Mosihe Mana is still working hard to build a project that he says will be a game changer for Miami.
In an interview published by the Biscayne Times last week, Mana said that would be presenting a “package of demands,” including tax breaks, to the city and county.
In a statement released to The Next Miami, Mana clarified his words.
“We are working daily to make our project a game changer for Miami. Our projects are not about putting up a building and renting or selling the units. It’s been six years of daily planning, constant travel and connecting the world to Miami across all layers, including tech, fashion, art, entertainment, trades and more,” Mana said.
“Yes, President Trump is becoming a stumbling block in making Miami a global trade hub. His policies are closing the gates, denying visas, going back to the coal business, starting trade wars and isolating America from the world stage.
“We continue to value and appreciate Miami authorities and are working to develop a list of necessary concessions. After all, it is no secret that Miami still has room for growth in terms of attracting industries and business.”
In the interview last week, Mana said to not expect to see his project built right away, saying it wasn’t just a single building but rather entirely new communities.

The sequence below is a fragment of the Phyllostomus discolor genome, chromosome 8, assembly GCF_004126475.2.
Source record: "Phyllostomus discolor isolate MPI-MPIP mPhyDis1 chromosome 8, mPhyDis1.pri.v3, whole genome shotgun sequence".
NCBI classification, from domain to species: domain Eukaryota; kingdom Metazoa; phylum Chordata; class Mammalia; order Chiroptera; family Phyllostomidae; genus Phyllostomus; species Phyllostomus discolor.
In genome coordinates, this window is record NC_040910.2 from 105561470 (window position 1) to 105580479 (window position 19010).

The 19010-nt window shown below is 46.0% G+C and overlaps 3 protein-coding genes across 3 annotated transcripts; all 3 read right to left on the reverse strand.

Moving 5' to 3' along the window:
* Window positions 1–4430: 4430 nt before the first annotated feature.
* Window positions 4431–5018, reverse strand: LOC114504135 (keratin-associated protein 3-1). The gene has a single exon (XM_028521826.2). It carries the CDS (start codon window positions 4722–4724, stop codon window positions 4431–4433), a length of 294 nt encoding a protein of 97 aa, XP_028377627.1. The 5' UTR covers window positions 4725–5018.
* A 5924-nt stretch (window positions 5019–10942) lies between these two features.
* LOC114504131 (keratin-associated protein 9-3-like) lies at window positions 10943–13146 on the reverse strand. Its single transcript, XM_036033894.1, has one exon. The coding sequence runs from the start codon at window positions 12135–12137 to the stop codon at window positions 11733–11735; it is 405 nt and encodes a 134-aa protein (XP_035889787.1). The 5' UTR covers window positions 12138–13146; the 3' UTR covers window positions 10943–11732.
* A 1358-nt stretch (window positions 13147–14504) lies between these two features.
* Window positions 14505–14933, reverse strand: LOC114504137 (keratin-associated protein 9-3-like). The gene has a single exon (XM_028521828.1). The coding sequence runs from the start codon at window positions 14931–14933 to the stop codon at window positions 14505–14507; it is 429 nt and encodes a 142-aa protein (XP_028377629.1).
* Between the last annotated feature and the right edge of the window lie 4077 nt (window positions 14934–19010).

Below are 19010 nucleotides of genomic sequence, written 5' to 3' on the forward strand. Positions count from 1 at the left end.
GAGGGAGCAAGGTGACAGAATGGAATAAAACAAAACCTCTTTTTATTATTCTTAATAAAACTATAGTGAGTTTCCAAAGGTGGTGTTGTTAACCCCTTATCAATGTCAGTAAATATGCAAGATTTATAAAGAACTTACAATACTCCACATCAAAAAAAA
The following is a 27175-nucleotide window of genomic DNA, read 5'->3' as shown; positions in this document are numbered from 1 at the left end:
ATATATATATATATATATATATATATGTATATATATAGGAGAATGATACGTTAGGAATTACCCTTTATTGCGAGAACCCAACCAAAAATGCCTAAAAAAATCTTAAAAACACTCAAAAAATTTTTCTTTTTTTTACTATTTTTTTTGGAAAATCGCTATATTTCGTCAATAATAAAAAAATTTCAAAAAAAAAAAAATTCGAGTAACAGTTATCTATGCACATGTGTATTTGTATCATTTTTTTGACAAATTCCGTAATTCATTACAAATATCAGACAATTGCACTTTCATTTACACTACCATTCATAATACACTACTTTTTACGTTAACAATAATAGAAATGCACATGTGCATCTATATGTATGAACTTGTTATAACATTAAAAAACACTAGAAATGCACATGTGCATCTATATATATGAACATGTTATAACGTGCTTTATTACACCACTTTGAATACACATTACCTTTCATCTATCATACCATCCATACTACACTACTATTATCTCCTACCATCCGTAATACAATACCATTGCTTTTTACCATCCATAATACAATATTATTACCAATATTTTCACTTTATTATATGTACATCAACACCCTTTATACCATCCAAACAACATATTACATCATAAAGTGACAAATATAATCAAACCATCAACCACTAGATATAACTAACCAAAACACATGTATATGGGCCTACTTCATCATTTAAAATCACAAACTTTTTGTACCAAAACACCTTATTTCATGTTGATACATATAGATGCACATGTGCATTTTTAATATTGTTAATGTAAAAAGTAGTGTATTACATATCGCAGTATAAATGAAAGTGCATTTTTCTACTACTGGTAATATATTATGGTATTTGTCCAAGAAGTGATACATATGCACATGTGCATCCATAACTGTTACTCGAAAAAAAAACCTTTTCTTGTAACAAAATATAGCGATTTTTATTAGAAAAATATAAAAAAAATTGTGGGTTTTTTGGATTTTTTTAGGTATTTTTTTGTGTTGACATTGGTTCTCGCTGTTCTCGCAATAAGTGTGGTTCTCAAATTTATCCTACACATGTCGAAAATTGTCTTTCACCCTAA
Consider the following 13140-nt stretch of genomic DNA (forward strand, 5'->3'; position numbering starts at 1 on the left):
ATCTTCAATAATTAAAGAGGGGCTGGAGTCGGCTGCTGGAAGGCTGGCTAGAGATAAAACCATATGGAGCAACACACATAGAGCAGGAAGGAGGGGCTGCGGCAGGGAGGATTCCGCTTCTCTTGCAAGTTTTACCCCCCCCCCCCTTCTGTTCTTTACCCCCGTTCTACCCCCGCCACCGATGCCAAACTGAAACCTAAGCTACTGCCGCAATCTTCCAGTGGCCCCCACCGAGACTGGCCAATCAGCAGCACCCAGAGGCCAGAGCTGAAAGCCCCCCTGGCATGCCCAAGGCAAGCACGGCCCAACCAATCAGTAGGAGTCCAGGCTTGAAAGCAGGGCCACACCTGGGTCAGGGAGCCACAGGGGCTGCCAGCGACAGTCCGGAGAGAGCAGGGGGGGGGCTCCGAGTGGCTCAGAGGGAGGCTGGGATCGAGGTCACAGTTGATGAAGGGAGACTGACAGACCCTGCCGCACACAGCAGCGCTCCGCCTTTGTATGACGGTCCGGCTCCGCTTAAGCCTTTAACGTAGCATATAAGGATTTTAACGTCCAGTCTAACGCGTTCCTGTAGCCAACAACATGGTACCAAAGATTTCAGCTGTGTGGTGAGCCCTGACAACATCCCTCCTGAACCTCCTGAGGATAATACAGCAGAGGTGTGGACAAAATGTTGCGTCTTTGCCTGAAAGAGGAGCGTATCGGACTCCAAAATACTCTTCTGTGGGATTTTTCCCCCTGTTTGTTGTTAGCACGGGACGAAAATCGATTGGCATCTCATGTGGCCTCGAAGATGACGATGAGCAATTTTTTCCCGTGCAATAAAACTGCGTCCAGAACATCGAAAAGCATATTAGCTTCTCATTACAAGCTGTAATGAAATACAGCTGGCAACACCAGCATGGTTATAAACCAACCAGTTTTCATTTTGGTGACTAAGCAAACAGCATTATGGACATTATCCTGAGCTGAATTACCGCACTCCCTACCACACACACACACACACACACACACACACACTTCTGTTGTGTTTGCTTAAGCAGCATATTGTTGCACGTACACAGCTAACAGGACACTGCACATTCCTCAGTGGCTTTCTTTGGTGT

“It’s going to take some time. We need to protect the money,” Mana said. “It’s billions of dollars of investment, but we’re working on it. I didn’t buy these properties to keep them empty, to warehouse them.”
He also complained that the taxes he pays to Miami-Dade and the city of Miami have “tripled.”
Mana is particularly upset over a $100,000 bill from the City of Miami for impact fees to donate space to FIU’s College of Communications, Architecture & the Arts. Mana called the fee “robbery,” and has delayed CARTA’s move to his property at 2215 NW 22nd St indefinitely.
The “package of demands” that Mana is preparing for the city and county will include a 30-year tax abatement, a reduction in parking requirements, changes to the impact fee structure, and tax incentives for new businesses moving to the City of Miami.
The “Dangerous Game” sculpture was removed last week: